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Reviving growth: It’s time for Narendra Modi govt to spend; fiscal deficit is not a holy cow

The finance minister's job is never an easy one. For Arun Jaitley, the situation is extra tough. His more-than-broad hint that the government is readying for a growth stimulus came not a day soon. Hours after Jaitley's statement, the US Fed officially signalled the definitive end of a nearly decade-long easy monetary policy by announcing an imminent reversing of bond buying. We are living in a global economy where when the US sneezes, the world catches a cold. An ease of foreign fund inflows into the Indian market may only be a sobering signal from outside compounding a domestic malaise.

The problem for the Narendra Modi-led NDA government is that for one that rode to power on ending corruption, black money and what was then called "policy paralysis", it has tied itself up in knots with its bold move to demonetise high-value currency notes and then following it up with an epoch-making, but badly spluttering, introduction of a nationwide goods and services tax (GST) regime. From farm and industrial workers queuing up desperately outside ATM machines to small businesses cribbing on everything from GST rates to computer glitches in e-filing returns to exporters seeing tax refunds amid a strong rupee hurting their trade, the BJP's economic dreams are in a right-royal mess. The next general elections are only two years away, which leaves barely a year for hard decisions.

 Reviving growth: It’s time for Narendra Modi govt to spend; fiscal deficit is not a holy cow

File image of Finance Minister Arun Jaitley. AFP

It does not matter now that reforms in power distribution, petroleum prices, telecom spectrum allocation and coal linkages for power plants were part of an orderly long-term effort to boost investment. What matters now is meaningful growth. As the controversially departed RBI governor Raghuram Rajan said recently there are one million workers entering the labour market every month. Where are the jobs? The rough asking rate of 10 million jobs is not easy at all.

The time is now for radical solutions but the woes are not just in the hangover of demonetisation and the GST conundrum. The crushing burden of bad loans piled up in the public sector banking system makes it difficult for banks to lend and revive growth. A recent estimate by ratings firm Fitch puts India's capital needs to shore up wobbling banks at Rs 400,000 crore. Again, a new bankruptcy regime put in place to help debt-hit companies wind down is too text bookish to cut ice in a system where jobs are needed fast and it is the taxpayer who funds the banks.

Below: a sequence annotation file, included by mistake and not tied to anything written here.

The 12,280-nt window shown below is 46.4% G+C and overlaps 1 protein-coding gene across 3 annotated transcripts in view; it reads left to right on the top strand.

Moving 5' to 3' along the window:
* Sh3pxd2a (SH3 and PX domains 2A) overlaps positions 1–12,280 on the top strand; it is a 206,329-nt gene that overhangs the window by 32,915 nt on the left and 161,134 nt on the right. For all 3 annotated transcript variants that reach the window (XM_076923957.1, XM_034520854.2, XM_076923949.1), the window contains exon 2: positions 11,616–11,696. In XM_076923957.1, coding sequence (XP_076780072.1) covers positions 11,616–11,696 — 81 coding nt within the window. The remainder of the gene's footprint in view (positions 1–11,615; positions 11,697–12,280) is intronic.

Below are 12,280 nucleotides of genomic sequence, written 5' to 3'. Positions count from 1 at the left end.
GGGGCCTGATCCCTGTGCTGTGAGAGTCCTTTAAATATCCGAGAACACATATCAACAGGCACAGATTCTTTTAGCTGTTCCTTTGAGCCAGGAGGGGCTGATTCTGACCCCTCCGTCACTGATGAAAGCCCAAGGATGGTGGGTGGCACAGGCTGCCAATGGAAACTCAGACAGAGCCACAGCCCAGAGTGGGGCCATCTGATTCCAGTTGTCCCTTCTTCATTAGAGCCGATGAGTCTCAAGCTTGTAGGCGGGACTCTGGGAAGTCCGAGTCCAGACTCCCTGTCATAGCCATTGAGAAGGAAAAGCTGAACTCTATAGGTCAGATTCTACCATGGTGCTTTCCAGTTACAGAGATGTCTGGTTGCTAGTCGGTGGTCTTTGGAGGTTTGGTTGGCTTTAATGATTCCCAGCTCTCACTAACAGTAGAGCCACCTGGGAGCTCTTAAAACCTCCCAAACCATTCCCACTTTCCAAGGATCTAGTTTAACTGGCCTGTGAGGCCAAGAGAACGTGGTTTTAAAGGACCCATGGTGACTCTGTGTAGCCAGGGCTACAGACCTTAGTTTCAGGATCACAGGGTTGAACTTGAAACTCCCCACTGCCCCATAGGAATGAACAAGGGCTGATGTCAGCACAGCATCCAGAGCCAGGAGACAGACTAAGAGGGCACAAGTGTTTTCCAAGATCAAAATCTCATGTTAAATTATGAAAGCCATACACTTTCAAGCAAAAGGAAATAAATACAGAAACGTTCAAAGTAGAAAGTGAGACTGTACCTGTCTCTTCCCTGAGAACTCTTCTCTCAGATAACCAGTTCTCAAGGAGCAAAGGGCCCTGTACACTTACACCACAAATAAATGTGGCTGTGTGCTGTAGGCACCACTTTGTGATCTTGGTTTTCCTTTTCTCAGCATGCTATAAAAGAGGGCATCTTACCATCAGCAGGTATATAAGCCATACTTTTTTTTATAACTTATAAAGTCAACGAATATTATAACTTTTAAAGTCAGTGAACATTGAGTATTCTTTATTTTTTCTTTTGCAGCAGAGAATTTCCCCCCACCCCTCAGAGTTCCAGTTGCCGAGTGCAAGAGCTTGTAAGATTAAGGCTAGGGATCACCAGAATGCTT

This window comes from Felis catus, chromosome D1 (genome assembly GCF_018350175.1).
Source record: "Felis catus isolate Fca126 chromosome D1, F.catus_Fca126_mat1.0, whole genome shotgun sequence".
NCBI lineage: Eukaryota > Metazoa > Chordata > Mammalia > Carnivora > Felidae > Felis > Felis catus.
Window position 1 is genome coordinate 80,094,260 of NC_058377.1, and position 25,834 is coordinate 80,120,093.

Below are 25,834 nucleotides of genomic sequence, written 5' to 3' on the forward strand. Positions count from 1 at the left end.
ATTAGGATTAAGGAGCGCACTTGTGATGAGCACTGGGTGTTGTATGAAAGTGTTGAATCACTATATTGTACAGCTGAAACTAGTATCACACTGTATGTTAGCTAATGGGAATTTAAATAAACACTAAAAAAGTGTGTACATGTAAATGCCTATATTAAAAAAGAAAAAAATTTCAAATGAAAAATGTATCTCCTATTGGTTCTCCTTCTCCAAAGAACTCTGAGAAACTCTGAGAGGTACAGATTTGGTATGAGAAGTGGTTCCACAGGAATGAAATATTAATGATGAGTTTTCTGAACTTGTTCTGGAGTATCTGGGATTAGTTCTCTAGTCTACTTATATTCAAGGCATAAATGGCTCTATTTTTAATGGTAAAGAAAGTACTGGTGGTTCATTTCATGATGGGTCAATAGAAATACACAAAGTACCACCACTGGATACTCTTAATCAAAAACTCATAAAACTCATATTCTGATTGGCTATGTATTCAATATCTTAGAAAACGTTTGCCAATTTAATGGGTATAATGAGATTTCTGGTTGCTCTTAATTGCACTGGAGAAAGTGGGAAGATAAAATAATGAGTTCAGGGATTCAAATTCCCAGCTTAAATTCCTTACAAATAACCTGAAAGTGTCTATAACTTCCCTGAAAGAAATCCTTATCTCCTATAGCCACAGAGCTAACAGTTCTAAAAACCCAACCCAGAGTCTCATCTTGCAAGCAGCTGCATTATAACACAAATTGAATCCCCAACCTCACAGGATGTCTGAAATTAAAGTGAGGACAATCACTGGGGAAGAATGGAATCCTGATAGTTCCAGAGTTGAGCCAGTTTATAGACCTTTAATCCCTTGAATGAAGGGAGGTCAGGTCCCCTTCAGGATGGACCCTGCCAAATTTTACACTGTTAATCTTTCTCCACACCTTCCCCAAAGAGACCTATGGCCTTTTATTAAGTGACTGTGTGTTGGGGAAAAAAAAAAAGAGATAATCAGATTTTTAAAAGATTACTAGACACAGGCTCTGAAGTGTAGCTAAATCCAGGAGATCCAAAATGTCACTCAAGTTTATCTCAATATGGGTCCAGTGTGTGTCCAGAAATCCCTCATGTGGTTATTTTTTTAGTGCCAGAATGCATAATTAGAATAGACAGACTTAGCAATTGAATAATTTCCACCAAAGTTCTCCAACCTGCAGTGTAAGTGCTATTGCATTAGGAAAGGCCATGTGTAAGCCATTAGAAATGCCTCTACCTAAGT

All the bravado that accompanied a state of denial on demonetisation came apart at the seams as the April-June GDP growth rate slumped to 5.7 percent (In an economy elegantly marketed as the world's fastest growing major economy and the next big thing after China!).

The government is now like a batting team in a limited-overs cricket match that has lost three quick top-order wickets with not many overs to go. Not playing the shots is not an option anymore. However, here's the good news for those batting in North Block. Inflation is well under control and foreign exchange reserves are looking good at $400 billion. If some fuddy-duddy economist talks of the need for "fiscal consolidation",  now is the time to ignore such copybook fundamentalism. Jaitley has bravely spoken of the need to boost infrastructure funding. Whether it is infrastructure or bank recapitalisation, the government has to move fast and not stick to a slow-grinding routine.

This is not the crisis-ridden monsoon of 1991, when the rupee was hammered, wholesale price inflation touched as high as 17 percent and forex reserves barely covered six weeks of imports. India is not in a balance of payments or fiscal crisis.

It is true that inflation has quickened, but it is well below the danger levels. The government may try to persuade the Reserve Bank of India (RBI) to cut rates but central banks are known to follow their monetary discipline. It is for the finance minister to loosen his purse strings.

Some cribbing by orthodox credit rating agencies or conservative economists may be par for the course. Companies coping with tax reforms are like cars trying to change lanes on highways. You cannot ask them to speed up while they are figuring out new routes. It is best for the government to offer sweeteners -- be that in the form of spending or tax breaks that won't take away some basic structural changes needed in the long run.

An old maxim in economics goes: "Inflation maims but recession kills."

Given the demographic surge in India, it pays to err on the side of employment while keeping en eye on inflation in food and other such essentials. Fiscal deficit is not a holy cow. And recapitalisation of banks is an imperative, though the government must take care to avoid charges of letting go of big-time defaulters.

With some inspired but careful tax breaks and spending measures before and during the next budget, the government may yet salvage its reputation just in time for elections due in 2019.

(The author is a senior journalist. He tweets as @madversity)

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Updated Date: Sep 21, 2017 11:55:21 IST

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